Don Imus' sexist/racist remarks are the controversy that just won't go away but maybe that's not a bad thing because we do need an open, frank dialog about these issues. Not surprisingly, as I noted in another blog entry, this has inspired sage words and stupid acts.
If you need any proof that canning Imus hasn't ended these problems, you need only look at other recent radio jerks who've exploited the race card for their own purpose: NYC Radio Hosts Suspended for Prank Call andLimbaugh Plays Barack The Magic Negro on His Show. And if you need any proof that race is still a simmering issue in the new millennium, you need look no farther than here: Georgia School Holds First Integrated Prom.
The most interesting participant in the debate has been Russell Simmons: Rap mogul wants to see an end to racist lyrics. Granted, he still has a vested interest in the rap world but the big question is what good would such proposals do, if they are at all implemented -- indeed, he's been slammed for trying to make toothless suggestion like this to try deflect criticism. But even Simmons seems to know that he doesn't expect to change the industry overnight but wants to at least start a dialog about this.
For the truly dumbest comments on the Imus flap, there's this appropriately titled Rolling Stone article which slams the media for sexism but leaves RS itself out of the picture even as they put two half-naked women on the cover of the issue: The Low Point.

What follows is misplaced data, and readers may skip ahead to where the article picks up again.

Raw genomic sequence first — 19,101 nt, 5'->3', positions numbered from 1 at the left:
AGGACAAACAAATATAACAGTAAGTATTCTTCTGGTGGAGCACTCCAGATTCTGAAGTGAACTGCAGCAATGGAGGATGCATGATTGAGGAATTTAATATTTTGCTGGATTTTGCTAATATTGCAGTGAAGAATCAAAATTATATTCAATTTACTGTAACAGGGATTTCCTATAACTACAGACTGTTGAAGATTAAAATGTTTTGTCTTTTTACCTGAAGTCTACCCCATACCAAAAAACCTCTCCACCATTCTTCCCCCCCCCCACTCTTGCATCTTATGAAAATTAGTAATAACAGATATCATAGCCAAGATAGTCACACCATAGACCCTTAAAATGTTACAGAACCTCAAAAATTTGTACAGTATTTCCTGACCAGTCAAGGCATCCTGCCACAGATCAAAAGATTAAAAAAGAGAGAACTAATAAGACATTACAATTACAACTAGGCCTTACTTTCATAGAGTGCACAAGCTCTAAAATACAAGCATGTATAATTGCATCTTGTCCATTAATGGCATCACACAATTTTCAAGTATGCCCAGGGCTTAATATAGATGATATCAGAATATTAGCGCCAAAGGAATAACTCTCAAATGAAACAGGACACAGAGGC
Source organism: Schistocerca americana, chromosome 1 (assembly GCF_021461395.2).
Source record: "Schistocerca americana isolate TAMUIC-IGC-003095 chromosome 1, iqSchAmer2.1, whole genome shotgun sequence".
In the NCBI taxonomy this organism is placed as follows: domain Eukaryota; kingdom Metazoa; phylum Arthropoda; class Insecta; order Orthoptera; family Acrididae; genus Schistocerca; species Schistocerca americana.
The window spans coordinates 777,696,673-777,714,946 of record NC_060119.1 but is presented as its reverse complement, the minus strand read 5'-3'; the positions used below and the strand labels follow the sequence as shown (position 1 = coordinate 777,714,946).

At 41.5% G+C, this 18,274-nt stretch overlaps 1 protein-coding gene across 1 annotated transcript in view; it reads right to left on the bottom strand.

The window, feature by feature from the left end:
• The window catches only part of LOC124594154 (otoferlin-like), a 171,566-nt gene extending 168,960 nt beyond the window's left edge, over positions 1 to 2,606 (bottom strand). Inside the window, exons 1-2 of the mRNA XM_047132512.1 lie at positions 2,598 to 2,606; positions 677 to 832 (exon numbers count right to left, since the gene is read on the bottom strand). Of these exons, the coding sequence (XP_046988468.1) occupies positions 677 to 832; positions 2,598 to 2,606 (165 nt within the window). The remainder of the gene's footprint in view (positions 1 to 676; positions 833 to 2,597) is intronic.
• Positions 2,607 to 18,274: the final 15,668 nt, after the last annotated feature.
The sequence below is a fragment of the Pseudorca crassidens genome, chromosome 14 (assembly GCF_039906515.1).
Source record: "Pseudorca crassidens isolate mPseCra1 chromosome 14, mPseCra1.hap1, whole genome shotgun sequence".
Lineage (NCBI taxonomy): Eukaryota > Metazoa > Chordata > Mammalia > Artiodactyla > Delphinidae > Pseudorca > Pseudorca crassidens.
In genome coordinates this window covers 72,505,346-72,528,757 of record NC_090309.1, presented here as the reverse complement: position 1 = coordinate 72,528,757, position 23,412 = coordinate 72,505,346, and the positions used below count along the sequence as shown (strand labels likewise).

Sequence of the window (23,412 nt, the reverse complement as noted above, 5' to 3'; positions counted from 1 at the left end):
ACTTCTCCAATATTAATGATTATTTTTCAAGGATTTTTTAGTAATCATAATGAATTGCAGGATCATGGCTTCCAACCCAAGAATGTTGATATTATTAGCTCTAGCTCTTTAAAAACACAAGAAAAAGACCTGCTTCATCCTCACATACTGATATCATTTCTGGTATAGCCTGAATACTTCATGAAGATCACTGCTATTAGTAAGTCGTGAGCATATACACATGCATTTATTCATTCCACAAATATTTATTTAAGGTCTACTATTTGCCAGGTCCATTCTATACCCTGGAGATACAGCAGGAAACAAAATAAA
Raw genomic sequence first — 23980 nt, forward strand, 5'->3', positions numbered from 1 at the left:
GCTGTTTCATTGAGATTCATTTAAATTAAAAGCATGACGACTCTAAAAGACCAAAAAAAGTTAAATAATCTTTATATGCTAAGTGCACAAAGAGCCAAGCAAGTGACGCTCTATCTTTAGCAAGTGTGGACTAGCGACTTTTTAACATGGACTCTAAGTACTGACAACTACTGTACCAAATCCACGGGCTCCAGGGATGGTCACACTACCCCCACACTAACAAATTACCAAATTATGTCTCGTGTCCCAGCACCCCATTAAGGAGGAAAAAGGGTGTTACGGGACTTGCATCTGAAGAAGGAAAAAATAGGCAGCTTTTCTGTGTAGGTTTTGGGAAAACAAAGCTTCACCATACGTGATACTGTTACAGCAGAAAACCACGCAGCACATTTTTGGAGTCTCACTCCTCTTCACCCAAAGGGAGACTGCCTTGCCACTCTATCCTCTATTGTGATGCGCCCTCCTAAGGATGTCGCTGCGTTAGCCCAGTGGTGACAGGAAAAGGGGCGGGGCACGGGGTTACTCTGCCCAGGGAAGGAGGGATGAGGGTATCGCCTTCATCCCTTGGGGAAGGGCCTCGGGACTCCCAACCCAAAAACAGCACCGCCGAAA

At the other end, you had smarter articles which tried to think over the situation more thoughtfully. Steven Winn's Violence all around us, and we're numb is a good try but he caves in too often to the same reactionary B.S. that FCC is trying to peddle about TV violence, namely that govt. regulation should take the place of parenting when it comes to protecting children from the media. For the wisest, must-read commentary about this, you should read Sarah Rodman's Policing of rap lyrics is near-impossible task (Boston Globe). What's so impressive about Rodman's article is that she takes a big-picture view of the situation and wisely admits that there's no easy answers to these problems.
Editor's note: The Hip-Hop Summit Action Network has provided clarification on their position: "Russell Simmons, Dr Benjamin Chavis and HSAN did NOT recommend eliminating/banning/censoring those three words from hip-hop. The organization recommended to the recording and broadcast industries to remove/delete/bleep those three words from clean versions of CDs on the public airwaves, that means on radio and television. They did not refer at all to the artists, which HSAN believes very strongly in having freedom of artistic expression."